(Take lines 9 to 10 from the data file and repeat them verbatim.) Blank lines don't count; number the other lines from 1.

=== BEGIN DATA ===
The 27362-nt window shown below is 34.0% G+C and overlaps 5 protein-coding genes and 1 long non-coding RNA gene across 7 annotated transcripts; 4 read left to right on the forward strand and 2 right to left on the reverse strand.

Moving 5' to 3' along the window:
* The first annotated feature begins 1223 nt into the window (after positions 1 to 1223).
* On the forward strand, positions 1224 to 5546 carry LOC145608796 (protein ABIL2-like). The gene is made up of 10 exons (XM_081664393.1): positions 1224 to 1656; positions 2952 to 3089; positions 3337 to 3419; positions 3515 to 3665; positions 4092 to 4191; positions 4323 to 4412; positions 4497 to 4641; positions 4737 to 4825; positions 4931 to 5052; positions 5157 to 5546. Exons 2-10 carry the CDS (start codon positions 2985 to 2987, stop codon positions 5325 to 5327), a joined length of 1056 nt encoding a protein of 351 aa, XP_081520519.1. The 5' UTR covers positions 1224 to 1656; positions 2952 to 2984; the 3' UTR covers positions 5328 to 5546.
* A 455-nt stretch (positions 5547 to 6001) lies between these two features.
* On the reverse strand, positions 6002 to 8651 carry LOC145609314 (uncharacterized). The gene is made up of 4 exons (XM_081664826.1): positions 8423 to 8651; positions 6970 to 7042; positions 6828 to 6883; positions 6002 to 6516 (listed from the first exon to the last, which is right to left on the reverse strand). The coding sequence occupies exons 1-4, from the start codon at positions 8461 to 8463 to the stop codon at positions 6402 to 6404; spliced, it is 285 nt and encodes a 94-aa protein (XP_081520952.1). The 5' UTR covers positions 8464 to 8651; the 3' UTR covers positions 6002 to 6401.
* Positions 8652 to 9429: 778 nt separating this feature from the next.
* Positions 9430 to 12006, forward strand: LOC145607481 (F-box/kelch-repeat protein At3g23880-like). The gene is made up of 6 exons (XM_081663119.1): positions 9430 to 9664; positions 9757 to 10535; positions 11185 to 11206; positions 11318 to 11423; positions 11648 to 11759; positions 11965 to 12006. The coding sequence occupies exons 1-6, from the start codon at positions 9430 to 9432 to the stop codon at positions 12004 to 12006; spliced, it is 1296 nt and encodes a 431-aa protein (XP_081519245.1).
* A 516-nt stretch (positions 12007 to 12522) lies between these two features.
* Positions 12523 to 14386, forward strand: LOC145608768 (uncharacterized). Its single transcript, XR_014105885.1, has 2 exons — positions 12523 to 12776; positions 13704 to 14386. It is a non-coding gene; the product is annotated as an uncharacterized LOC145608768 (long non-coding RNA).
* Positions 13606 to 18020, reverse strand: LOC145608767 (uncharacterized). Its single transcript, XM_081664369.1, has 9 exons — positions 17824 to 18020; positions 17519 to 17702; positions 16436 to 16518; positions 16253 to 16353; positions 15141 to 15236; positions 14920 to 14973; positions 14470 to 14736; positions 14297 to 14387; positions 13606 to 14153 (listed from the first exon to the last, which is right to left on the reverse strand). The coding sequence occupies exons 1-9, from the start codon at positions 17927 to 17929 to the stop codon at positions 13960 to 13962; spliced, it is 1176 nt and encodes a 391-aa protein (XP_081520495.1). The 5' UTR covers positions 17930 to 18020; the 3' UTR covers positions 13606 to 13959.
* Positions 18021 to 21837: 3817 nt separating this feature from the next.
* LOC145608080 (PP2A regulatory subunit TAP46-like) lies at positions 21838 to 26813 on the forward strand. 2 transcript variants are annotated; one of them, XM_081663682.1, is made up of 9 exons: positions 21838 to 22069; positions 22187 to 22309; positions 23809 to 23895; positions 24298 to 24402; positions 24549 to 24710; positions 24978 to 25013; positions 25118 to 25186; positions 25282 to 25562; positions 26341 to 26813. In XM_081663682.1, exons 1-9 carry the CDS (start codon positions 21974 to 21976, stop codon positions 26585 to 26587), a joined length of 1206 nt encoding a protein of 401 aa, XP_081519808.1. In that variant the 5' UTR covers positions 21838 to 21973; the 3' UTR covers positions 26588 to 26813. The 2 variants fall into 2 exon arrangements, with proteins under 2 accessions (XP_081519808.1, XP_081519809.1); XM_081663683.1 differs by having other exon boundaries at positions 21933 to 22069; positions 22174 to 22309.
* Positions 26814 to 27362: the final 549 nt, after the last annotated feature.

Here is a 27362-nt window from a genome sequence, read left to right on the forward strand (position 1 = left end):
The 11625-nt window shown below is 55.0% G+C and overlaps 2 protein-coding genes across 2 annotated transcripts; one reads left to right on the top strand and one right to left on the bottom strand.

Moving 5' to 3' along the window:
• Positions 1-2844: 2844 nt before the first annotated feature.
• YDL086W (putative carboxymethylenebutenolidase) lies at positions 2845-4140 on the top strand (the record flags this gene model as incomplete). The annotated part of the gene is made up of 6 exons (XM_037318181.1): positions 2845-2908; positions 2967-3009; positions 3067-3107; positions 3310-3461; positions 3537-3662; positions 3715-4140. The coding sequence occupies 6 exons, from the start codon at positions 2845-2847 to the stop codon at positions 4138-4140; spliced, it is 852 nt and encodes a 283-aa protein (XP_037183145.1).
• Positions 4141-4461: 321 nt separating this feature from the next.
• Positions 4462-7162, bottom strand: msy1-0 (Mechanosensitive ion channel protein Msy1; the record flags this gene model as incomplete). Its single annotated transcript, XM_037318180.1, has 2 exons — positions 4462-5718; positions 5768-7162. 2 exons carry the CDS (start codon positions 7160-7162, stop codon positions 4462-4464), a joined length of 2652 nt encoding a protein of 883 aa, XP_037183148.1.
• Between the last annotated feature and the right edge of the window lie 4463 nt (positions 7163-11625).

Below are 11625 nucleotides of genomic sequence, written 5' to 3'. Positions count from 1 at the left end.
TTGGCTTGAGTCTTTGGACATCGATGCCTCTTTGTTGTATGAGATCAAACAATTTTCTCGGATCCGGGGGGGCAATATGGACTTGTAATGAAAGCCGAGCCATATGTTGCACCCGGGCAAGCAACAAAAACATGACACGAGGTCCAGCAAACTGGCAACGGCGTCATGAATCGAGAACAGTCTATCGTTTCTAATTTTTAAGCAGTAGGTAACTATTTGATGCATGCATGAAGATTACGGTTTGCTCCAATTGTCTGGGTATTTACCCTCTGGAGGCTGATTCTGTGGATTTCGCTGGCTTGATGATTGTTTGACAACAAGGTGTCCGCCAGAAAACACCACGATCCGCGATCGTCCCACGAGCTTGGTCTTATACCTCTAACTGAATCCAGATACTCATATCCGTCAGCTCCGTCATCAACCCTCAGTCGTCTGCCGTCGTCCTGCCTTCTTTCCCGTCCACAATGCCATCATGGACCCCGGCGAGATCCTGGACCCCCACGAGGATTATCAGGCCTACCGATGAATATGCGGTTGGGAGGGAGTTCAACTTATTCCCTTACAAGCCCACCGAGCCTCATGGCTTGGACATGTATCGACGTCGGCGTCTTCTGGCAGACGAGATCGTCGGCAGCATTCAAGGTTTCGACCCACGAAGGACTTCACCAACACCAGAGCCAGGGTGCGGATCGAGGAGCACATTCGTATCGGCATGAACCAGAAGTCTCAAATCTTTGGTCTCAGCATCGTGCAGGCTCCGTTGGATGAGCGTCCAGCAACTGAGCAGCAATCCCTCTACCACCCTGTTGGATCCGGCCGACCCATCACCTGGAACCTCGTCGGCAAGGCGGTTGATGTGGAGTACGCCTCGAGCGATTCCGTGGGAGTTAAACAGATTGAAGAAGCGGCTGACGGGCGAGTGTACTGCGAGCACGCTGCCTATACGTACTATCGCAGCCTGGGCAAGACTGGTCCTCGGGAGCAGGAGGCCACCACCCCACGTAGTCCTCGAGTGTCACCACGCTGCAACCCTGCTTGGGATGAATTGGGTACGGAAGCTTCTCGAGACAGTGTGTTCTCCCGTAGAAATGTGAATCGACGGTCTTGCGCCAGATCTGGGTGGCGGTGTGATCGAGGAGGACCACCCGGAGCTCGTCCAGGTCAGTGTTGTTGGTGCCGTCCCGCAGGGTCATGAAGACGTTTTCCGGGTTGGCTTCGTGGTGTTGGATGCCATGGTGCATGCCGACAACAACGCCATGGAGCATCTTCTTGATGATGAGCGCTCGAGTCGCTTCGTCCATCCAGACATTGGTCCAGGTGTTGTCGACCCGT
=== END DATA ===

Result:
* A 516-nt stretch (positions 12007 to 12522) lies between these two features.
* Positions 12523 to 14386, forward strand: LOC145608768 (uncharacterized). Its single transcript, XR_014105885.1, has 2 exons — positions 12523 to 12776; positions 13704 to 14386. It is a non-coding gene; the product is annotated as an uncharacterized LOC145608768 (long non-coding RNA).